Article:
Moore: From black and white to living color (column)
Happy Sunday, coffee lovers. Last month I described how the simple joy of a cup of coffee is possible because of the art, complexity and labor of coffee roasting. As a follower of Christ, I see this same dynamic at work when it comes to the Bible. Even if you aren’t a person of faith, you probably are familiar with at least a few famous Bible verses, such as John 3:16.
We Christians like to serve up these statements like single cups of coffee while understanding what the Bible really says is more akin to the art of coffee roasting. Let me share a parallel analogy, this one from an incredible film I saw a few weeks back, the World War I documentary “They Shall Not Grow Old.”
Released to commemorate the 100-year anniversary of the end of World War I, this documentary produced by Peter Jackson (“Lord of the Rings”), is a remarkable film focused on the humanity and experience of the young English soldiers on the Western Front. The project involved four years of painstaking restoration of 100-year-old black and white film, overlaid with narration by actual English World War I veterans.
We’ve all seen this vintage footage. Filmed on hand-cranked cameras, the film is jerky, grainy, blurred and spotted by 100 years of degradation. In restoring the film, Jackson’s team employed state of the art technology to give a natural speed, reduce the blurry and grainy distortions, and bring realistic colorization to the footage. Most remarkable was the addition of sound to these originally silent tracks, including voices, down to the local accents of these very real human beings.
The deeply moving result is a transformation of something very old and distant into an experience of who these young men were and the suffering and sacrifice they endured. Whereas before the film showed a barely recognizable face blurred by 100 years of time, now we see the living, speaking and emotional face of a young man who could be our neighbor, brother or son. Even if you aren’t a history fan, I highly recommend this film.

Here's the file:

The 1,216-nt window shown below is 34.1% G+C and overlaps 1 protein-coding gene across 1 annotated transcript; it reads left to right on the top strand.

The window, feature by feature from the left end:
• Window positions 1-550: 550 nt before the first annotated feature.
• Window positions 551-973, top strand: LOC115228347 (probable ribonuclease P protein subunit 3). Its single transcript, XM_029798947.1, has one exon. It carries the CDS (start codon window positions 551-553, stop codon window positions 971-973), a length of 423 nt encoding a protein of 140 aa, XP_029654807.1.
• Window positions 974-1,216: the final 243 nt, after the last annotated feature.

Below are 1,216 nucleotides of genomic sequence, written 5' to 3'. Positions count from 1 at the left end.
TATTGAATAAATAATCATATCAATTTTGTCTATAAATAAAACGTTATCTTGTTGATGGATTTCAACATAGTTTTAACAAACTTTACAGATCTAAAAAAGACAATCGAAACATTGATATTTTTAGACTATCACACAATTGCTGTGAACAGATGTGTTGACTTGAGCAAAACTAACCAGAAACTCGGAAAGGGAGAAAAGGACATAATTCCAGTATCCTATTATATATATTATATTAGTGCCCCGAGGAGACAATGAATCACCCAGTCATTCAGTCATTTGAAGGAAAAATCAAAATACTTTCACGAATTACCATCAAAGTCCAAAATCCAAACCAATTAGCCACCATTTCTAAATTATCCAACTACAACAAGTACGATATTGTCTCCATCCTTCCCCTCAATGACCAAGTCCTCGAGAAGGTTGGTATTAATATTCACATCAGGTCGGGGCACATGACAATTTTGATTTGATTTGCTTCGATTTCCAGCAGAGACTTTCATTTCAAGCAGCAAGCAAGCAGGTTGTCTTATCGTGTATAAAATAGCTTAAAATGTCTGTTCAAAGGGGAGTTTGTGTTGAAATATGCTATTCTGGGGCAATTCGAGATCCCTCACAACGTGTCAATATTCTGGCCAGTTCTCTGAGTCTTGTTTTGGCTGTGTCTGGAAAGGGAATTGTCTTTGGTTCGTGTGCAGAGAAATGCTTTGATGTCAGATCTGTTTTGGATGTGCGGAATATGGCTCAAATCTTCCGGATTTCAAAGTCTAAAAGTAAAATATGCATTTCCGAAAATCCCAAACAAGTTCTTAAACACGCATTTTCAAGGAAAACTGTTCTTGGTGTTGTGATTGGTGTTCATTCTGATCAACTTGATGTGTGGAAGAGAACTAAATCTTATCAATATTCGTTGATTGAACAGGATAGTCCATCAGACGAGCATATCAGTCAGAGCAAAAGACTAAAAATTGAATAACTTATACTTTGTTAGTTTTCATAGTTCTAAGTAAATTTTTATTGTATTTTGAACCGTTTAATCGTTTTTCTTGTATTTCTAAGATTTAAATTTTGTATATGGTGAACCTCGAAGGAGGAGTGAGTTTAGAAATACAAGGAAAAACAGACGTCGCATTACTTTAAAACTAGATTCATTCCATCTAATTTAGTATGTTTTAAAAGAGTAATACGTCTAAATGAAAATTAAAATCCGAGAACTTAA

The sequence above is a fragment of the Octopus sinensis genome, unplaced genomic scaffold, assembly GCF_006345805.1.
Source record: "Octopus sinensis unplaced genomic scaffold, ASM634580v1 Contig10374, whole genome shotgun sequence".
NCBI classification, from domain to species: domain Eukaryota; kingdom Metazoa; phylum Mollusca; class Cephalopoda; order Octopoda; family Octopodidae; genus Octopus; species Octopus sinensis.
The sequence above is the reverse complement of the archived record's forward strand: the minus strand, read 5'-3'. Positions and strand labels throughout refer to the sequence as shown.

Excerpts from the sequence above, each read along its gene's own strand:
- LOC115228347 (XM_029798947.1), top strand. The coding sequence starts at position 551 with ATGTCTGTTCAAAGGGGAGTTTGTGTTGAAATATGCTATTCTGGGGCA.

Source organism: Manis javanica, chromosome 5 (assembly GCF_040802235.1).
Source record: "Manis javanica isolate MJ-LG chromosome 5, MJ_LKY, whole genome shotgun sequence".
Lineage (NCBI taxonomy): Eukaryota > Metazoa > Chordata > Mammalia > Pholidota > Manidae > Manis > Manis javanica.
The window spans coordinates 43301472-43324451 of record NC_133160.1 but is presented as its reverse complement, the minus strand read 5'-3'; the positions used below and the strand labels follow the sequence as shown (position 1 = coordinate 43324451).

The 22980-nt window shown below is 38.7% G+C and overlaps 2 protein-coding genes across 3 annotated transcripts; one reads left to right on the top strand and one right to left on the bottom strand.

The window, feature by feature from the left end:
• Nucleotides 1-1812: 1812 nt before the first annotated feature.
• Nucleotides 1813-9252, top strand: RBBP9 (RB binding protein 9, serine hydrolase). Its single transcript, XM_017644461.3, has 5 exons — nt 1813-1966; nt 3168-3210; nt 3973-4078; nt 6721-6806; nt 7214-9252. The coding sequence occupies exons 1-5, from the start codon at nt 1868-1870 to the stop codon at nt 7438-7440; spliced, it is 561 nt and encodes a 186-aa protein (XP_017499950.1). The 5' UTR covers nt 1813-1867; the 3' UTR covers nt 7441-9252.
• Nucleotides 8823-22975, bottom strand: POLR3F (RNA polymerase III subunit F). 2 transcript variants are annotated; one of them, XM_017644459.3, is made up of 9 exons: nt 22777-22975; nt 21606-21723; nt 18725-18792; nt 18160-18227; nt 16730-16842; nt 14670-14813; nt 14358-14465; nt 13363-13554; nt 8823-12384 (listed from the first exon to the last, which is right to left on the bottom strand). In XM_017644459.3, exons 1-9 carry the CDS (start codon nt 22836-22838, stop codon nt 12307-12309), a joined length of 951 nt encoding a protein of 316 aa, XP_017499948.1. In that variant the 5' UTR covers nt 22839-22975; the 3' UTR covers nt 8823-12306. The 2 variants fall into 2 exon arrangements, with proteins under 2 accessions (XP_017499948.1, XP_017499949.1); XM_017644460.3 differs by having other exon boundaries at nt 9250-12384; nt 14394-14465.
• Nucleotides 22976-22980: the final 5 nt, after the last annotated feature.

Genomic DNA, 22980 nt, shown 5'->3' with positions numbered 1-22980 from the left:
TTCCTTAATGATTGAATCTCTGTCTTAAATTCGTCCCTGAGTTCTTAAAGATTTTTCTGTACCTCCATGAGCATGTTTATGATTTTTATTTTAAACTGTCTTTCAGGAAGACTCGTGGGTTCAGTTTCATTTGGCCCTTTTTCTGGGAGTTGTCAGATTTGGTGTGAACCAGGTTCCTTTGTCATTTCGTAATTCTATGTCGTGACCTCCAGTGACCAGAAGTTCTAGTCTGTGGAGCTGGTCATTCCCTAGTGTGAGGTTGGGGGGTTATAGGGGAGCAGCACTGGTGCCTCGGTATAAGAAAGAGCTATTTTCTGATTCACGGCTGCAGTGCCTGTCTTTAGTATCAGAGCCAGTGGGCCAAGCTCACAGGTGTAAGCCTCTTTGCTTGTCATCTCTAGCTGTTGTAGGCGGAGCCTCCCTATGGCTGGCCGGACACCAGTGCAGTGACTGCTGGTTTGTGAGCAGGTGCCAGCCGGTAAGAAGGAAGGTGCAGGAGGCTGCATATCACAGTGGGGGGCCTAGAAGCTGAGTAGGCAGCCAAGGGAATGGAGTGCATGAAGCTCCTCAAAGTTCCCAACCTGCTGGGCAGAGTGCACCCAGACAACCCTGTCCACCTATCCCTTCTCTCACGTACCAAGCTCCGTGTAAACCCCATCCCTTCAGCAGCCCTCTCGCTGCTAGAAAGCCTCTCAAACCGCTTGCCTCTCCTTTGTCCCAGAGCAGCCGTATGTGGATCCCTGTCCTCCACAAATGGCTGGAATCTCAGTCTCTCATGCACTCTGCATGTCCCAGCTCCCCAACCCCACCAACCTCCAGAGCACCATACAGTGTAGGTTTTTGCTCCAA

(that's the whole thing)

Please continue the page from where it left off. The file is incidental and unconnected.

Here’s my point. To so many — including Christians — scripture is like a vintage film. Set in a time we don’t remember, written in a historical context we don’t understand, in a language difficult to translate, the Bible becomes a series of blurry images telling a story rooted in history, but distant from our own lives and experience.
Part of this problem is our attempt to understand these texts as if they were written last year, in English, in bite-size chunks devoid of context. This can lead to all sorts of confusion and misunderstanding, as a message vibrant and transformative to first-century hearers becomes for us a single frame from blurry footage filmed 2,000 years ago. Similar is the phenomenon of people taking an issue and proclaiming, “this is what the Bible clearly says” with their basis being a bite-size chunk devoid of context as if written in English last year. In both scenarios, it’s like taking a frame of 100-year-old World War I film and assuming that life in 1918 must have been in blurry black and white moving a little too fast, because, well, that’s what it looks like now.
Friends, opening the Bible doesn’t have to be like watching a vintage film. But transforming the grainy black and white into living color takes time, effort, thought and tools — a task most people decline. It’s much easier to take someone else’s word for what scripture says, or just ignore it as an ancient relic with no relevance to life today. I humbly suggest both of those paths miss a great richness that comes from personally engaging what Christians claim to be the word of God. Even if this isn’t your belief, I dare you to join me for a dive into the New Testament. Pick a topic, and let’s go there. Over coffee, of course.
Ethan is the pastor of Trinity Church in Edwards. He and his wife Lisa have lived in the valley since 1995. You can reach him at firstname.lastname@example.org, and he would love to have a cup of coffee with you.
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